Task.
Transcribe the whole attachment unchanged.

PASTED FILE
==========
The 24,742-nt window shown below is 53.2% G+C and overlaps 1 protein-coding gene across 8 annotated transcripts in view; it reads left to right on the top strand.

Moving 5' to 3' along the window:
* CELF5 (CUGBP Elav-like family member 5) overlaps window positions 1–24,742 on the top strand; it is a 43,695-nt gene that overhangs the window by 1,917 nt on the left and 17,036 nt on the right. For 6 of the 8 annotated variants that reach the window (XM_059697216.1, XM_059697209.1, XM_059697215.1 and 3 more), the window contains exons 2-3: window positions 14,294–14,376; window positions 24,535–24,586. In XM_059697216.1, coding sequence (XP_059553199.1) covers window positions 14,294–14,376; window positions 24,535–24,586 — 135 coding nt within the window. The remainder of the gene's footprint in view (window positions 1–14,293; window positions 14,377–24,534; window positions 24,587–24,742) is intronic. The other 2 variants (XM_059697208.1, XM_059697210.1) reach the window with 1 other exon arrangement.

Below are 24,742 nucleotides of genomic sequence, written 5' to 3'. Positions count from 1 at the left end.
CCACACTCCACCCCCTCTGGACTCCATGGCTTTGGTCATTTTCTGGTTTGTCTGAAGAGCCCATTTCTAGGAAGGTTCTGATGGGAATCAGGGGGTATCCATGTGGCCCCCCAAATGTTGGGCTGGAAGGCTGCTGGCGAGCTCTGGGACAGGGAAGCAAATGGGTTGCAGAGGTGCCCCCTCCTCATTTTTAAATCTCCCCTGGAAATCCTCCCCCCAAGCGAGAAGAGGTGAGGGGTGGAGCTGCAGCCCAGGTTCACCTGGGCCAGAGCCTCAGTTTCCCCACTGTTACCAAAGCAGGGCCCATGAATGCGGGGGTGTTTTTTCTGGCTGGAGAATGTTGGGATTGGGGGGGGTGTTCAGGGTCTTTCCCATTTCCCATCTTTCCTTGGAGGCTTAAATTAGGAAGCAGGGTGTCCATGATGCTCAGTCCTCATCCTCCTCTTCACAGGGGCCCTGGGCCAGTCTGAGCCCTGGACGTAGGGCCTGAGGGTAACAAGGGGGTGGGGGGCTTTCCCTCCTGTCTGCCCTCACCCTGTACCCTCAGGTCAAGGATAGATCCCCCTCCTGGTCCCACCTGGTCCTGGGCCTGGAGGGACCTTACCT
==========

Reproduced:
The 24,742-nt window shown below is 53.2% G+C and overlaps 1 protein-coding gene across 8 annotated transcripts in view; it reads left to right on the top strand.

Moving 5' to 3' along the window:
* CELF5 (CUGBP Elav-like family member 5) overlaps window positions 1–24,742 on the top strand; it is a 43,695-nt gene that overhangs the window by 1,917 nt on the left and 17,036 nt on the right. For 6 of the 8 annotated variants that reach the window (XM_059697216.1, XM_059697209.1, XM_059697215.1 and 3 more), the window contains exons 2-3: window positions 14,294–14,376; window positions 24,535–24,586. In XM_059697216.1, coding sequence (XP_059553199.1) covers window positions 14,294–14,376; window positions 24,535–24,586 — 135 coding nt within the window. The remainder of the gene's footprint in view (window positions 1–14,293; window positions 14,377–24,534; window positions 24,587–24,742) is intronic. The other 2 variants (XM_059697208.1, XM_059697210.1) reach the window with 1 other exon arrangement.

Below are 24,742 nucleotides of genomic sequence, written 5' to 3'. Positions count from 1 at the left end.
CCACACTCCACCCCCTCTGGACTCCATGGCTTTGGTCATTTTCTGGTTTGTCTGAAGAGCCCATTTCTAGGAAGGTTCTGATGGGAATCAGGGGGTATCCATGTGGCCCCCCAAATGTTGGGCTGGAAGGCTGCTGGCGAGCTCTGGGACAGGGAAGCAAATGGGTTGCAGAGGTGCCCCCTCCTCATTTTTAAATCTCCCCTGGAAATCCTCCCCCCAAGCGAGAAGAGGTGAGGGGTGGAGCTGCAGCCCAGGTTCACCTGGGCCAGAGCCTCAGTTTCCCCACTGTTACCAAAGCAGGGCCCATGAATGCGGGGGTGTTTTTTCTGGCTGGAGAATGTTGGGATTGGGGGGGGTGTTCAGGGTCTTTCCCATTTCCCATCTTTCCTTGGAGGCTTAAATTAGGAAGCAGGGTGTCCATGATGCTCAGTCCTCATCCTCCTCTTCACAGGGGCCCTGGGCCAGTCTGAGCCCTGGACGTAGGGCCTGAGGGTAACAAGGGGGTGGGGGGCTTTCCCTCCTGTCTGCCCTCACCCTGTACCCTCAGGTCAAGGATAGATCCCCCTCCTGGTCCCACCTGGTCCTGGGCCTGGAGGGACCTTACCT